Field Museum's Newest Meteorite Puzzles Scientists

Tuesday, Jan 14, 2014  |  Updated 12:00 PM CDT
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Scientists aren’t exactly sure where a mysterious new meteorite came from, but its bright green hue is certainly bringing one super planet to mind.

While it’s probably not from Krypton, the newest member of the Field Museum’s meteorite collection is puzzling scientists.

While most meteorites look like a black or grey chunk of rock, this one is bright green and looks more gem-like than other meteorites in the collection, according to museum officials. Even more perplexing is the rock’s chemical composition, which has proven impossible to classify.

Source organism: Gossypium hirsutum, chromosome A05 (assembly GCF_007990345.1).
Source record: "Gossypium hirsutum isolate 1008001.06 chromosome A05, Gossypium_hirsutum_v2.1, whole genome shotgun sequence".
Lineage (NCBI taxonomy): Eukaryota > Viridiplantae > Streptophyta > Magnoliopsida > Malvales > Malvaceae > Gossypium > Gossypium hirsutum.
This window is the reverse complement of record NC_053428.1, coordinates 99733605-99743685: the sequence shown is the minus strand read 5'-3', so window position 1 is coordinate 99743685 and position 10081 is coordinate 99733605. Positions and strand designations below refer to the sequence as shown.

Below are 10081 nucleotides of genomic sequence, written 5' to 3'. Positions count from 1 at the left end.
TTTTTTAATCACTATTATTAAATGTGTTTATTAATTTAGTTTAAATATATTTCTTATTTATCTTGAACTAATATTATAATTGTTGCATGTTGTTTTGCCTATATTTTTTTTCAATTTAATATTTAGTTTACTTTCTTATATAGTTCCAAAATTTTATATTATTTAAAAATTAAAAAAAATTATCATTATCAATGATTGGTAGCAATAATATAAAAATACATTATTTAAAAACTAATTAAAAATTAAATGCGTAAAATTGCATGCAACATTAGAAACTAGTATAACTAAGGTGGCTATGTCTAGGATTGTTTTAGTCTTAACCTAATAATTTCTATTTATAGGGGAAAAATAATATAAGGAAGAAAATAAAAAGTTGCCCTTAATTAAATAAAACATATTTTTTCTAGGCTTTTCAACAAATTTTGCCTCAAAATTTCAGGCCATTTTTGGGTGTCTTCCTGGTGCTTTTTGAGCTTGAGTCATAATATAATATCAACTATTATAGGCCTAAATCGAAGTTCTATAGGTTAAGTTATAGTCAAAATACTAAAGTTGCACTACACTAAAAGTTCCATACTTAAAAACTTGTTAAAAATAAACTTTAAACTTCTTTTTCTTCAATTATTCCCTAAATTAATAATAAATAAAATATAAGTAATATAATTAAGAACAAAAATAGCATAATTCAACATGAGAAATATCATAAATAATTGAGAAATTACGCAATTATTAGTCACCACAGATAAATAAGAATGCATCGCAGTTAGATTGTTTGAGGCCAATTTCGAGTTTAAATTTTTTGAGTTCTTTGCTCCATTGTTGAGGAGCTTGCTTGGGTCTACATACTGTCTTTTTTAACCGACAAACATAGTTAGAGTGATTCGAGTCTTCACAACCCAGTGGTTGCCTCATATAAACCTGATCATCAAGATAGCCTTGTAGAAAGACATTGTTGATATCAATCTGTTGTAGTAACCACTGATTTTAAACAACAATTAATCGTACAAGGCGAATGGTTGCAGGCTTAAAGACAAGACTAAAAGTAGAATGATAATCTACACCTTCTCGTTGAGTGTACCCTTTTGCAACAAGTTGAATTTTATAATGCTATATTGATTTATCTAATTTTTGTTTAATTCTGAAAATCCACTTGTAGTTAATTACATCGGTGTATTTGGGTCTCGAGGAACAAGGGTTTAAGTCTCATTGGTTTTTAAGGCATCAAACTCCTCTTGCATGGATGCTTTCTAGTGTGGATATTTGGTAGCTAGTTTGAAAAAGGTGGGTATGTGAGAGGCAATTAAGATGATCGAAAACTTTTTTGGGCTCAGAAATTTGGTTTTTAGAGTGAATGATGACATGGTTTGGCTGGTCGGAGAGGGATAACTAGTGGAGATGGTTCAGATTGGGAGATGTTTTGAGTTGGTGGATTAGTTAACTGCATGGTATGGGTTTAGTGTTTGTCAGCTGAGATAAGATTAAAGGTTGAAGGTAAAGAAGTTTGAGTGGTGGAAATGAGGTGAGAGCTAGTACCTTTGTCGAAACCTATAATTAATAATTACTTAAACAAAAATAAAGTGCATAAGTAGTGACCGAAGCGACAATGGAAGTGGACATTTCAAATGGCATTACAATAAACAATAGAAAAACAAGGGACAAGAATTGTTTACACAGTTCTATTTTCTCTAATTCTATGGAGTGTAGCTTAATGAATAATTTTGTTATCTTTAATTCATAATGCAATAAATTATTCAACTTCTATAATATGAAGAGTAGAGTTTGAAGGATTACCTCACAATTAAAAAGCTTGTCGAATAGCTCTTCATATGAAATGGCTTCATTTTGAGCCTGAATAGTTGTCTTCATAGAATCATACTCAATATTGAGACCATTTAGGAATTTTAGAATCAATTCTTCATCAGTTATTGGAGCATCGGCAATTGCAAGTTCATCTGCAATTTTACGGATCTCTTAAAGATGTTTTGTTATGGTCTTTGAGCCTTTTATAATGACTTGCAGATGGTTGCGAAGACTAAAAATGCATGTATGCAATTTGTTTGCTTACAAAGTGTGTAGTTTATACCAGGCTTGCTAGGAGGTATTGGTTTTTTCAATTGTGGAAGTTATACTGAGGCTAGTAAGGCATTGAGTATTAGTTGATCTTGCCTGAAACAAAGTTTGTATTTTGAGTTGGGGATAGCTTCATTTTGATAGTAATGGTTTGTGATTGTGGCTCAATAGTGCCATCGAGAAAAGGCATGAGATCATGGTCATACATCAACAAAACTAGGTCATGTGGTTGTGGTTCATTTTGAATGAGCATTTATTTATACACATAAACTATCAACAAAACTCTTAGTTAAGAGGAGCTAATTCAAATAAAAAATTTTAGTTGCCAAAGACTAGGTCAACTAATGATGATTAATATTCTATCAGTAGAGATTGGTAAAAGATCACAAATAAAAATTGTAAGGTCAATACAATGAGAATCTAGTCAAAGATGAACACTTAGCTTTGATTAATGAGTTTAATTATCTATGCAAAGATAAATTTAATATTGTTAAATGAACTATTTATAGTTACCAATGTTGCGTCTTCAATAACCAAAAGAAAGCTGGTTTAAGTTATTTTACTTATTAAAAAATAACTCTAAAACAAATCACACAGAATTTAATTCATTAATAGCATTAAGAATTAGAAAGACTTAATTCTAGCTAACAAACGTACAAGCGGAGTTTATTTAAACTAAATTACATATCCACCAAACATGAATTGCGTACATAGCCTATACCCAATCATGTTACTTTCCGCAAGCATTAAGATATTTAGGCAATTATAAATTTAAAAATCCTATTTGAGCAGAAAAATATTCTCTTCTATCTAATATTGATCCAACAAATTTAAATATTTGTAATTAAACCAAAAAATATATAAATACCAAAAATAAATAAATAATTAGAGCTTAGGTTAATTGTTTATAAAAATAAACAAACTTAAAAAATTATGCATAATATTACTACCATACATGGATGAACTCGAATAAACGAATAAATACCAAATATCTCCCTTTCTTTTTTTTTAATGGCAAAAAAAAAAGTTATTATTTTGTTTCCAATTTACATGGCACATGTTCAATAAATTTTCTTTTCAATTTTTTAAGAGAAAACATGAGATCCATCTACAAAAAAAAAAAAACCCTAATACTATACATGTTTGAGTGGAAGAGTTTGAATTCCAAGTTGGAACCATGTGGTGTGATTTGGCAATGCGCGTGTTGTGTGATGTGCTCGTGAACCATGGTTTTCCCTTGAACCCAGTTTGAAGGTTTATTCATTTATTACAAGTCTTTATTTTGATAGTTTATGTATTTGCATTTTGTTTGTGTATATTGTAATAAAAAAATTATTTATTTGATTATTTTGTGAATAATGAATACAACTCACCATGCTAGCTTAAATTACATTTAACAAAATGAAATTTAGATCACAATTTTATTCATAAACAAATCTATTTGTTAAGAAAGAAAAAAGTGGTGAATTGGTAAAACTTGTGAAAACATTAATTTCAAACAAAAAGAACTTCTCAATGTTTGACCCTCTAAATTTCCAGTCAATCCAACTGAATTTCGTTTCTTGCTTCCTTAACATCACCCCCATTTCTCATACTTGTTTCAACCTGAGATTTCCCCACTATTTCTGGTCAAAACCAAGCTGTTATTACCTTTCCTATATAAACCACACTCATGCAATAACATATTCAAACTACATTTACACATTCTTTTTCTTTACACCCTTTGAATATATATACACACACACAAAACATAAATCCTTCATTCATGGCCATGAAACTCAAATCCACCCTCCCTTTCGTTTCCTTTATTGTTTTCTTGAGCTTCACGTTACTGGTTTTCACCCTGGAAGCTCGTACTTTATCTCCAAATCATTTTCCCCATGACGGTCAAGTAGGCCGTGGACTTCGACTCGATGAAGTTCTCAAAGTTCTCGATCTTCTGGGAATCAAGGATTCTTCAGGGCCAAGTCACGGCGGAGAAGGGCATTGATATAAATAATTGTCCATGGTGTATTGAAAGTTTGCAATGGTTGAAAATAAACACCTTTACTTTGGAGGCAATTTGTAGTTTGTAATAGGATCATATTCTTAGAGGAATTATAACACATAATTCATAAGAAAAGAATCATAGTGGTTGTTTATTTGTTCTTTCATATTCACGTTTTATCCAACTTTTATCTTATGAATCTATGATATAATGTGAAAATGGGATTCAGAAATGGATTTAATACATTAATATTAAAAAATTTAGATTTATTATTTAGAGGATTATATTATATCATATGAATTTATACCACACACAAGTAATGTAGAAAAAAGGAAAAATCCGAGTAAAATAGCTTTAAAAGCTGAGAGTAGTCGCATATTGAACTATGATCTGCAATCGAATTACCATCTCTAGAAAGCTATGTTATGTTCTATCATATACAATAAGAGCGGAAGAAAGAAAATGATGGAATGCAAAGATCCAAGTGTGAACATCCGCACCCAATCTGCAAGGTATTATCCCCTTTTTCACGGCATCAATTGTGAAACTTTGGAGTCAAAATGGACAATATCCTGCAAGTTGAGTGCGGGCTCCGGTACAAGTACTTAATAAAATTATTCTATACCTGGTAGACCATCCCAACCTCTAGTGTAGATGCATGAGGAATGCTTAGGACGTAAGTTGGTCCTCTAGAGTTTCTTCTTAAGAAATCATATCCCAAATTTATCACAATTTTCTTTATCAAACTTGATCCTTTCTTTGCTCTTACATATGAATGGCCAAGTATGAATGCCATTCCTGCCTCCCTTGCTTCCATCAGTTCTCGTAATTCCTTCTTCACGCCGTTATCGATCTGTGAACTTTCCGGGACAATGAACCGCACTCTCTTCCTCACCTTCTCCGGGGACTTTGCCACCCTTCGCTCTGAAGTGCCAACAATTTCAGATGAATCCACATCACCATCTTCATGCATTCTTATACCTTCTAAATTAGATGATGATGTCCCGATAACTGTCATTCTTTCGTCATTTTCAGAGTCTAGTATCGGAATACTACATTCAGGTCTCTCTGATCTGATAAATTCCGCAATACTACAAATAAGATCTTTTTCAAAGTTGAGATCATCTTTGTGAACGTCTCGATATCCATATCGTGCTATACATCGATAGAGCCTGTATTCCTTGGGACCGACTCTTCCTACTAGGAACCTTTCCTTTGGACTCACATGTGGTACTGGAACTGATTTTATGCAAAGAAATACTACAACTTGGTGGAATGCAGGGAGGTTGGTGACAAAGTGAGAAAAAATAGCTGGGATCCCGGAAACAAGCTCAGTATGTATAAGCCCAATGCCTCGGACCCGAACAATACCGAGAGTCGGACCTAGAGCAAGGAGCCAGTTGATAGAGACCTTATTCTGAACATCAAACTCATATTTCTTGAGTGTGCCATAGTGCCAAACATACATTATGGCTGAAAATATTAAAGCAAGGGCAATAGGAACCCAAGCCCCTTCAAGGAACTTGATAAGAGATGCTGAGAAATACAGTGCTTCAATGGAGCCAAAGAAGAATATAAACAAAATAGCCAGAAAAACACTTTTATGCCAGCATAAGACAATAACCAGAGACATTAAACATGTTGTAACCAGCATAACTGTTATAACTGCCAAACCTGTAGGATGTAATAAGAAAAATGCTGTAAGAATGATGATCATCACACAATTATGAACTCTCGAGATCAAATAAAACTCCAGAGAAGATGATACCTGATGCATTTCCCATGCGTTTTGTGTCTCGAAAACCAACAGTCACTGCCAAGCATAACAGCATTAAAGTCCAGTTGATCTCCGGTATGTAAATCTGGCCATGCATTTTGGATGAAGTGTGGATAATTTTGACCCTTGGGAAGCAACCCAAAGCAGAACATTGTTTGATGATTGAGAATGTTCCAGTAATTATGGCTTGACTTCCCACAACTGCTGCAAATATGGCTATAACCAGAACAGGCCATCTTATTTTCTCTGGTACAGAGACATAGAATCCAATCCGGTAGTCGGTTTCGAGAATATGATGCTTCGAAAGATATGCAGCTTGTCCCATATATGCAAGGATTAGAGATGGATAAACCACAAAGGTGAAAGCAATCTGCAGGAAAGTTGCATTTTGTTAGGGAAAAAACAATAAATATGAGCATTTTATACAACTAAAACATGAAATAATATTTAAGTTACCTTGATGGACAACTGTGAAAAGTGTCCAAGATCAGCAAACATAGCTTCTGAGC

The meteorite, named Northwest Africa 7325, was found in South Morocco in early 2012 and likely comes from an asteroid in the space between Mars and Jupiter, officials said.

One scientist speculates that the rock may have originated from the planet Mercury; however, there is not enough evidence to support that claim just yet.

Dr. Philipp Heck, Robert A. Pritzker Associate Curator, says that the addition to The Field’s collection will make it more accessible to the scientific community in Chicago and around the world.

“This rock comes from a planetary body that has not been sampled before,” he said in a statement. “Its study will enhance our picture of the diversity of planets in our solar system, and help better understand the formation of the planets, including Earth.”
 

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